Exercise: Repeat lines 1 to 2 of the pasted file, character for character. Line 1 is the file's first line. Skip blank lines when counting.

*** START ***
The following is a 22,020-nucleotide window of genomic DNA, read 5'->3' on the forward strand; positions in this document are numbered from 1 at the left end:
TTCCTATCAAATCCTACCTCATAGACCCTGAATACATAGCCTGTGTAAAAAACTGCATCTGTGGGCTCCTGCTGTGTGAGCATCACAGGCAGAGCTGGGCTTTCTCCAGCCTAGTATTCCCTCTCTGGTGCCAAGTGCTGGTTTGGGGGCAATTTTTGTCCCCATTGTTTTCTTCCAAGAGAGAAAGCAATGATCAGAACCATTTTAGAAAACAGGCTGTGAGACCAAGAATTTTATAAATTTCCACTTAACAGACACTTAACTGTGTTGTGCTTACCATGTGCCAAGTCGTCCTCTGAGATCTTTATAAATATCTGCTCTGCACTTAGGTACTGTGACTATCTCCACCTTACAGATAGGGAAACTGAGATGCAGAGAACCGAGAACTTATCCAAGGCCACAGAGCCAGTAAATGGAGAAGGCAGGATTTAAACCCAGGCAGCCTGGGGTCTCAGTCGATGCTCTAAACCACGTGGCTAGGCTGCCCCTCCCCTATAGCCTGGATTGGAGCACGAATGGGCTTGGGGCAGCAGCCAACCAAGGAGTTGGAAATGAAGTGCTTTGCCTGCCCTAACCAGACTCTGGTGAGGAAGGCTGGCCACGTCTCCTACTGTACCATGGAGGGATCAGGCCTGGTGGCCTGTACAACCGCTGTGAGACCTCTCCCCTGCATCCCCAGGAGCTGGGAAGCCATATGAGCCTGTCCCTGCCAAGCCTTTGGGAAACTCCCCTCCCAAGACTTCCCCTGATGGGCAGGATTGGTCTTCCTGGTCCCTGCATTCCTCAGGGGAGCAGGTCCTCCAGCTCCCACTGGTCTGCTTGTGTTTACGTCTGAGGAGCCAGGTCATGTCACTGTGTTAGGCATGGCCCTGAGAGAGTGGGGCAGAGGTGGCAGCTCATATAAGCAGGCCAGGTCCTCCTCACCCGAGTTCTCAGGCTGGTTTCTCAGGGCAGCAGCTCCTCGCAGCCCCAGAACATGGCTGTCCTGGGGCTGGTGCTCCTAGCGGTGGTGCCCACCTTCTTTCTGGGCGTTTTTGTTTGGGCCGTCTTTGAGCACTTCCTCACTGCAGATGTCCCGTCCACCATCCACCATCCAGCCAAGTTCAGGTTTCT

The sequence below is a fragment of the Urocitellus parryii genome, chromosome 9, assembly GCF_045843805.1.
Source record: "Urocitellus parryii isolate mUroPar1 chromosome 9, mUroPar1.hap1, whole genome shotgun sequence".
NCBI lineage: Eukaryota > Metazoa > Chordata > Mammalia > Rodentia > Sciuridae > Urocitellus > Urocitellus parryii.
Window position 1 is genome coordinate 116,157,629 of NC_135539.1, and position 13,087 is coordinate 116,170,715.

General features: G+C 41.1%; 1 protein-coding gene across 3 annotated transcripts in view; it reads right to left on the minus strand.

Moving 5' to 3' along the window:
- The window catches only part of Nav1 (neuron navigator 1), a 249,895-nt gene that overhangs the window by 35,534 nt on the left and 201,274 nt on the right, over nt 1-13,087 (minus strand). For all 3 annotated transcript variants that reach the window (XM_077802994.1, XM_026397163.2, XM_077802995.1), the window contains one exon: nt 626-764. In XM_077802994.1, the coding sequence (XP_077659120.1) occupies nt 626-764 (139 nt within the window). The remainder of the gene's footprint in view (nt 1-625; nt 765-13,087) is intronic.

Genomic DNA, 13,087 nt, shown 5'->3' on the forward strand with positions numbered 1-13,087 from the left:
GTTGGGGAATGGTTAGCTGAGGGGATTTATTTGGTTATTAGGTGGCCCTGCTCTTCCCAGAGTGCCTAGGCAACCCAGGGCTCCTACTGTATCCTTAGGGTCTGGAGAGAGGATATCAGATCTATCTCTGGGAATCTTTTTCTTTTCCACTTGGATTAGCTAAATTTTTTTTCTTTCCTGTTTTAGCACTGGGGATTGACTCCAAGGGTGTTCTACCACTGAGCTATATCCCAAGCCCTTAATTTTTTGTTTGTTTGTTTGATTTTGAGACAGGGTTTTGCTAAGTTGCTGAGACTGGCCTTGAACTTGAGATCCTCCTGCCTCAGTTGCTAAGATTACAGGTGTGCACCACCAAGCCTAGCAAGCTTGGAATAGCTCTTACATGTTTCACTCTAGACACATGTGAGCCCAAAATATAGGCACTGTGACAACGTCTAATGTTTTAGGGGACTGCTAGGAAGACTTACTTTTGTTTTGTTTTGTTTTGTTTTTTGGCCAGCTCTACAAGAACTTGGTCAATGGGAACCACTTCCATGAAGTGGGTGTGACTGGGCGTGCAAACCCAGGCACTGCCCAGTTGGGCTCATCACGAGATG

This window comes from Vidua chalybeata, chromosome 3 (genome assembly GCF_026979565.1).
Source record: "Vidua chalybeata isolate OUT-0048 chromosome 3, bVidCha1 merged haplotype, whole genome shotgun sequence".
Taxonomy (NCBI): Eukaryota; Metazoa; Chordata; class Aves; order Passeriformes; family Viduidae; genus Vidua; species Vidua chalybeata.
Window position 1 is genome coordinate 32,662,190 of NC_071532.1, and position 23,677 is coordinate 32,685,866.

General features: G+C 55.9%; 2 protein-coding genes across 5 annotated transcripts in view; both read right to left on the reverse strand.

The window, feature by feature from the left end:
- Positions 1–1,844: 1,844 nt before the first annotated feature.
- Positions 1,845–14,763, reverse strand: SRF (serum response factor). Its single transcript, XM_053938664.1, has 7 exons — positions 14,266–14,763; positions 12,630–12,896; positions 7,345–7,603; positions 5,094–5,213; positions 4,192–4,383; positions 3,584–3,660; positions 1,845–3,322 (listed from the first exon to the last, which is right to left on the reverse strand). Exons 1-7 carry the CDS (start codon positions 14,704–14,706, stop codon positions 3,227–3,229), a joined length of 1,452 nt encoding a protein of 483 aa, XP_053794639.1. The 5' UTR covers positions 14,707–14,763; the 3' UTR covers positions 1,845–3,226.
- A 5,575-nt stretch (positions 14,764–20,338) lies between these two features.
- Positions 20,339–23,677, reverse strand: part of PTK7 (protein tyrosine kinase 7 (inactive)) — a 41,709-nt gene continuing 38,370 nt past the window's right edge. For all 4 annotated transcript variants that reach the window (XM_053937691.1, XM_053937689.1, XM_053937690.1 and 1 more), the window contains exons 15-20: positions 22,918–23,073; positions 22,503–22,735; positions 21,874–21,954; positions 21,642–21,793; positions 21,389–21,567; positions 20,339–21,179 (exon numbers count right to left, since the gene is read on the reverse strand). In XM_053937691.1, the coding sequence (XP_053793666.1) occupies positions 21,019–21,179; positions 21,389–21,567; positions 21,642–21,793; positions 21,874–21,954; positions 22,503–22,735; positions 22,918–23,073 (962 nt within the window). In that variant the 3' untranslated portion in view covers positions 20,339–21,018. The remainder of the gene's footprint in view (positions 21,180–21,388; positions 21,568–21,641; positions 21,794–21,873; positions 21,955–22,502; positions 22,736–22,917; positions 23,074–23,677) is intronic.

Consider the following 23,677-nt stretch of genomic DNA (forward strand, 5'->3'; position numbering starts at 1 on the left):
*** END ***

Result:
The following is a 22,020-nucleotide window of genomic DNA, read 5'->3' on the forward strand; positions in this document are numbered from 1 at the left end:
TTCCTATCAAATCCTACCTCATAGACCCTGAATACATAGCCTGTGTAAAAAACTGCATCTGTGGGCTCCTGCTGTGTGAGCATCACAGGCAGAGCTGGGCTTTCTCCAGCCTAGTATTCCCTCTCTGGTGCCAAGTGCTGGTTTGGGGGCAATTTTTGTCCCCATTGTTTTCTTCCAAGAGAGAAAGCAATGATCAGAACCATTTTAGAAAACAGGCTGTGAGACCAAGAATTTTATAAATTTCCACTTAACAGACACTTAACTGTGTTGTGCTTACCATGTGCCAAGTCGTCCTCTGAGATCTTTATAAATATCTGCTCTGCACTTAGGTACTGTGACTATCTCCACCTTACAGATAGGGAAACTGAGATGCAGAGAACCGAGAACTTATCCAAGGCCACAGAGCCAGTAAATGGAGAAGGCAGGATTTAAACCCAGGCAGCCTGGGGTCTCAGTCGATGCTCTAAACCACGTGGCTAGGCTGCCCCTCCCCTATAGCCTGGATTGGAGCACGAATGGGCTTGGGGCAGCAGCCAACCAAGGAGTTGGAAATGAAGTGCTTTGCCTGCCCTAACCAGACTCTGGTGAGGAAGGCTGGCCACGTCTCCTACTGTACCATGGAGGGATCAGGCCTGGTGGCCTGTACAACCGCTGTGAGACCTCTCCCCTGCATCCCCAGGAGCTGGGAAGCCATATGAGCCTGTCCCTGCCAAGCCTTTGGGAAACTCCCCTCCCAAGACTTCCCCTGATGGGCAGGATTGGTCTTCCTGGTCCCTGCATTCCTCAGGGGAGCAGGTCCTCCAGCTCCCACTGGTCTGCTTGTGTTTACGTCTGAGGAGCCAGGTCATGTCACTGTGTTAGGCATGGCCCTGAGAGAGTGGGGCAGAGGTGGCAGCTCATATAAGCAGGCCAGGTCCTCCTCACCCGAGTTCTCAGGCTGGTTTCTCAGGGCAGCAGCTCCTCGCAGCCCCAGAACATGGCTGTCCTGGGGCTGGTGCTCCTAGCGGTGGTGCCCACCTTCTTTCTGGGCGTTTTTGTTTGGGCCGTCTTTGAGCACTTCCTCACTGCAGATGTCCCGTCCACCATCCACCATCCAGCCAAGTTCAGGTTTCT